Responsibilities: Advising public and government institutions on the modernisation and digitalisation of administration and infrastructure

Most common skills: Public Policy, Management Consulting, Policy Field Analysis

Top regions hiring in: Berlin, Hamburg and Munich areas

Average years of experience: 2.8 

2. Product analyst (Produktanalyst*in)

Responsibilities: Product analysts use metrics to evaluate a company’s products to determine whether they meet current and future market needs

Most common skills: Tableau, Google BigQuery, SQL

Top regions hiring in: Berlin, Hamburg and Munich areas

Average years of experience: 3.7 

A man at his home office desk.

A man works at his ‘home office’ desk. Photo: picture alliance/dpa | Sina Schuldt

3. Business development specialist or consultant (Beschäftigte in der Geschäftsentwicklung)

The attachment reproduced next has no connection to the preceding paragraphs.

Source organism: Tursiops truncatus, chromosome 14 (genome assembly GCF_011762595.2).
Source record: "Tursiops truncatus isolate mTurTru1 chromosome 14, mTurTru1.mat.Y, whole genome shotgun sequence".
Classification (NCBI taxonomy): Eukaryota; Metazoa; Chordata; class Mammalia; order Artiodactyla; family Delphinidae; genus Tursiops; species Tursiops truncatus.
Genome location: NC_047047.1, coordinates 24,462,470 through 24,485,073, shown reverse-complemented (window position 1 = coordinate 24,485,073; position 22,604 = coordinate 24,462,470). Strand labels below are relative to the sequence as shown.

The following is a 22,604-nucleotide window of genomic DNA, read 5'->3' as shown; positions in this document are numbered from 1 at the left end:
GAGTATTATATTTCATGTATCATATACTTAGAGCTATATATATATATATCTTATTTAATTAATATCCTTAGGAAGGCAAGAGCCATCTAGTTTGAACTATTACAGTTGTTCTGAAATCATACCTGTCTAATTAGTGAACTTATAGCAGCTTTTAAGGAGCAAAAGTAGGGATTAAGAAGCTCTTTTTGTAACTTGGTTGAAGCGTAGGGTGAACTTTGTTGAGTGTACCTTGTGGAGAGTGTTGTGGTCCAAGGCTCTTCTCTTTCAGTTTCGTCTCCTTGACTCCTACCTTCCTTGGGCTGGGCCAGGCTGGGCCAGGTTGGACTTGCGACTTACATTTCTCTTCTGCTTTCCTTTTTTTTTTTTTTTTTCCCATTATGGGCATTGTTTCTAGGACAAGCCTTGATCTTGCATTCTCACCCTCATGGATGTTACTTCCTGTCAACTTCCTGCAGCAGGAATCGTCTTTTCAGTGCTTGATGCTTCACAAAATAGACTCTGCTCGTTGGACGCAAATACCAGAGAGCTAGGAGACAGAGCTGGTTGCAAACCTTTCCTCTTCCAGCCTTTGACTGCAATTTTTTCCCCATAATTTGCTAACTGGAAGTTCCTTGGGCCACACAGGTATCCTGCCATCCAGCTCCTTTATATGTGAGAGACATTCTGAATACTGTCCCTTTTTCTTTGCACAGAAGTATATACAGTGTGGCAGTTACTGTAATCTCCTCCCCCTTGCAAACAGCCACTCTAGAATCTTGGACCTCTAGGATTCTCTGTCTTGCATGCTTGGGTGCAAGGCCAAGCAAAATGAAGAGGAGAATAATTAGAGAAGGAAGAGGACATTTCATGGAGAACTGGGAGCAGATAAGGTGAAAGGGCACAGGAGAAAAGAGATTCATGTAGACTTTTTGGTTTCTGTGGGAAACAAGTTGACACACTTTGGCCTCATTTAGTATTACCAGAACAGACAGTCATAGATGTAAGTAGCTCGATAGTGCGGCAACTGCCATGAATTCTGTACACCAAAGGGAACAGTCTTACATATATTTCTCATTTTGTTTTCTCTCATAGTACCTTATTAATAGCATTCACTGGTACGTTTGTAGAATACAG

Responsibilities: Business development employees develop companies, enter new markets and evaluate sales opportunities

Most common skills: salesforce, account management, inside sales

Top regions hiring in: Berlin Munich and Frankfurt areas

Average years of experience: 3.3

4. Sustainability manager (Nachhaltigkeitsmanager*in)

Responsibilities: Sustainability management employees are based in corporate social responsibility (CSR) departments and look after the social, environmental and economic aspects of a company

Most common skills: Sustainability reporting, corporate social responsibility, life cycle assessment management

Top regions hiring in: Munich, Berlin and Hamburg areas

Average years of experience: 3.8

5. Cyber Security Specialist (Cyber Security Spezialist*in)

Responsibilities: Unlike IT security, cyber security is not limited to the environment of your own company, but also keeps an eye on wider threats from the internet in order to ward off viruses, Trojans or ransomware

Most common skills: ISO 27001, Security Information and Event Management (SIEM), vulnerability assessment

Top regions hiring in: Munich, Frankfurt and Cologne-Bonn areas

Average years of experience: 7.1

6. Developer for machine learning (Entwickler*in für maschinelles Lernen)